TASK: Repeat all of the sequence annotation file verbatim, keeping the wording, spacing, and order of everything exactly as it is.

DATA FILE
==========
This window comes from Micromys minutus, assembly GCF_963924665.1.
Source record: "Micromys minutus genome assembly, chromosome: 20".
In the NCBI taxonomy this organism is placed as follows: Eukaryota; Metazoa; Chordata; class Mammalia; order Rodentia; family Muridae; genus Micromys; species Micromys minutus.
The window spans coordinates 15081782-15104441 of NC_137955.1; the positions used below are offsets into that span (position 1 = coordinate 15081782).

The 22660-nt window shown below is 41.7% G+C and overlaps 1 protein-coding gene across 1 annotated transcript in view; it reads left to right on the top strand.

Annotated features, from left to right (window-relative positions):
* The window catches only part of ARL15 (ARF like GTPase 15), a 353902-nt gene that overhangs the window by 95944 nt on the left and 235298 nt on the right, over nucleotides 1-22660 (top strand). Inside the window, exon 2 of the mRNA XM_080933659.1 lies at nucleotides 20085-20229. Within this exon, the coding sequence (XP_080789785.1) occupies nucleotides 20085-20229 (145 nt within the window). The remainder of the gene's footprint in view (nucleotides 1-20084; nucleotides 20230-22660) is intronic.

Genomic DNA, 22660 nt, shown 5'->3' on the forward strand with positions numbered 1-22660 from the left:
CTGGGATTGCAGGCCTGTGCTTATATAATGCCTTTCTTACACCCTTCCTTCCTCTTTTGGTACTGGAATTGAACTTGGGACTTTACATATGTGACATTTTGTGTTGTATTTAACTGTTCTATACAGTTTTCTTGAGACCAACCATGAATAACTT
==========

This window comes from Micromys minutus, assembly GCF_963924665.1.
Source record: "Micromys minutus genome assembly, chromosome: 20".
In the NCBI taxonomy this organism is placed as follows: Eukaryota; Metazoa; Chordata; class Mammalia; order Rodentia; family Muridae; genus Micromys; species Micromys minutus.
The window spans coordinates 15081782-15104441 of NC_137955.1; the positions used below are offsets into that span (position 1 = coordinate 15081782).

The 22660-nt window shown below is 41.7% G+C and overlaps 1 protein-coding gene across 1 annotated transcript in view; it reads left to right on the top strand.

Annotated features, from left to right (window-relative positions):
* The window catches only part of ARL15 (ARF like GTPase 15), a 353902-nt gene that overhangs the window by 95944 nt on the left and 235298 nt on the right, over nucleotides 1-22660 (top strand). Inside the window, exon 2 of the mRNA XM_080933659.1 lies at nucleotides 20085-20229. Within this exon, the coding sequence (XP_080789785.1) occupies nucleotides 20085-20229 (145 nt within the window). The remainder of the gene's footprint in view (nucleotides 1-20084; nucleotides 20230-22660) is intronic.

Genomic DNA, 22660 nt, shown 5'->3' on the forward strand with positions numbered 1-22660 from the left:
CTGGGATTGCAGGCCTGTGCTTATATAATGCCTTTCTTACACCCTTCCTTCCTCTTTTGGTACTGGAATTGAACTTGGGACTTTACATATGTGACATTTTGTGTTGTATTTAACTGTTCTATACAGTTTTCTTGAGACCAACCATGAATAACTT